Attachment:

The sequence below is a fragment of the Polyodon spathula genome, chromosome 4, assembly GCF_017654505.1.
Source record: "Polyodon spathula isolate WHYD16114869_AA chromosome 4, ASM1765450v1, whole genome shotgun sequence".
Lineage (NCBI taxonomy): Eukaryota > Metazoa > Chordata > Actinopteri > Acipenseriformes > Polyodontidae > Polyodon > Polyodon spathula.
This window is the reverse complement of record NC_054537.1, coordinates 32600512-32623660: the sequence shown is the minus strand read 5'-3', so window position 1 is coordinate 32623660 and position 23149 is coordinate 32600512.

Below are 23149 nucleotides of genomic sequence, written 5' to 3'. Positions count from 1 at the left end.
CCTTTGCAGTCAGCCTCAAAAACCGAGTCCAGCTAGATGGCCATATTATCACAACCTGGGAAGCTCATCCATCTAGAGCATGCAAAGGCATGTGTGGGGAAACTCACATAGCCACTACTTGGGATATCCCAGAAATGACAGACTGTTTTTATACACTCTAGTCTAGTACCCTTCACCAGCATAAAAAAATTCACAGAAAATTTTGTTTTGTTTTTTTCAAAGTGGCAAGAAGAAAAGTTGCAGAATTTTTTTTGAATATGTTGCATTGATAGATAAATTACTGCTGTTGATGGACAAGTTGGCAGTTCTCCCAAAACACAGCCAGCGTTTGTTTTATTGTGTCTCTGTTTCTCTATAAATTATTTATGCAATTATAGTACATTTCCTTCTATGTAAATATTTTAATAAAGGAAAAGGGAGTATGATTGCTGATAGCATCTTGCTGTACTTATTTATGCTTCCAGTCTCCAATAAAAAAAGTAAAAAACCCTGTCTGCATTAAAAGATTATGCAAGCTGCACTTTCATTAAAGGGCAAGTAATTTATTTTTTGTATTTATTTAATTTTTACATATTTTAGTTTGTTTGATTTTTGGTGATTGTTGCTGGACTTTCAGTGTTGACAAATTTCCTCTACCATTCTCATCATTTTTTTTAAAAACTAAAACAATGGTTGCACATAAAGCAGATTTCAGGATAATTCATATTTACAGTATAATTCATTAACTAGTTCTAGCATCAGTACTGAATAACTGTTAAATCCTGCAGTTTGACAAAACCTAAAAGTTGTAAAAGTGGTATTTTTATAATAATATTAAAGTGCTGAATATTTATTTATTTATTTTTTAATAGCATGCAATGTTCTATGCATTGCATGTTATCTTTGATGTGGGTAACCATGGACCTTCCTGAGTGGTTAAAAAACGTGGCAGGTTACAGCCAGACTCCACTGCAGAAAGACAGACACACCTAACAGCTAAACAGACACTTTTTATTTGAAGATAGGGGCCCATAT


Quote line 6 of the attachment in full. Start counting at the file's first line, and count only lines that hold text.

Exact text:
CCTTTGCAGTCAGCCTCAAAAACCGAGTCCAGCTAGATGGCCATATTATCACAACCTGGGAAGCTCATCCATCTAGAGCATGCAAAGGCATGTGTGGGGAAACTCACATAGCCACTACTTGGGATATCCCAGAAATGACAGACTGTTTTTATACACTCTAGTCTAGTACCCTTCACCAGCATAAAAAAATTCACAGAAAATTTTGTTTTGTTTTTTTCAAAGTGGCAAGAAGAAAAGTTGCAGAATTTTTTTTGAATATGTTGCATTGATAGATAAATTACTGCTGTTGATGGACAAGTTGGCAGTTCTCCCAAAACACAGCCAGCGTTTGTTTTATTGTGTCTCTGTTTCTCTATAAATTATTTATGCAATTATAGTACATTTCCTTCTATGTAAATATTTTAATAAAGGAAAAGGGAGTATGATTGCTGATAGCATCTTGCTGTACTTATTTATGCTTCCAGTCTCCAATAAAAAAAGTAAAAAACCCTGTCTGCATTAAAAGATTATGCAAGCTGCACTTTCATTAAAGGGCAAGTAATTTATTTTTTGTATTTATTTAATTTTTACATATTTTAGTTTGTTTGATTTTTGGTGATTGTTGCTGGACTTTCAGTGTTGACAAATTTCCTCTACCATTCTCATCATTTTTTTTAAAAACTAAAACAATGGTTGCACATAAAGCAGATTTCAGGATAATTCATATTTACAGTATAATTCATTAACTAGTTCTAGCATCAGTACTGAATAACTGTTAAATCCTGCAGTTTGACAAAACCTAAAAGTTGTAAAAGTGGTATTTTTATAATAATATTAAAGTGCTGAATATTTATTTATTTATTTTTTAATAGCATGCAATGTTCTATGCATTGCATGTTATCTTTGATGTGGGTAACCATGGACCTTCCTGAGTGGTTAAAAAACGTGGCAGGTTACAGCCAGACTCCACTGCAGAAAGACAGACACACCTAACAGCTAAACAGACACTTTTTATTTGAAGATAGGGGCCCATAT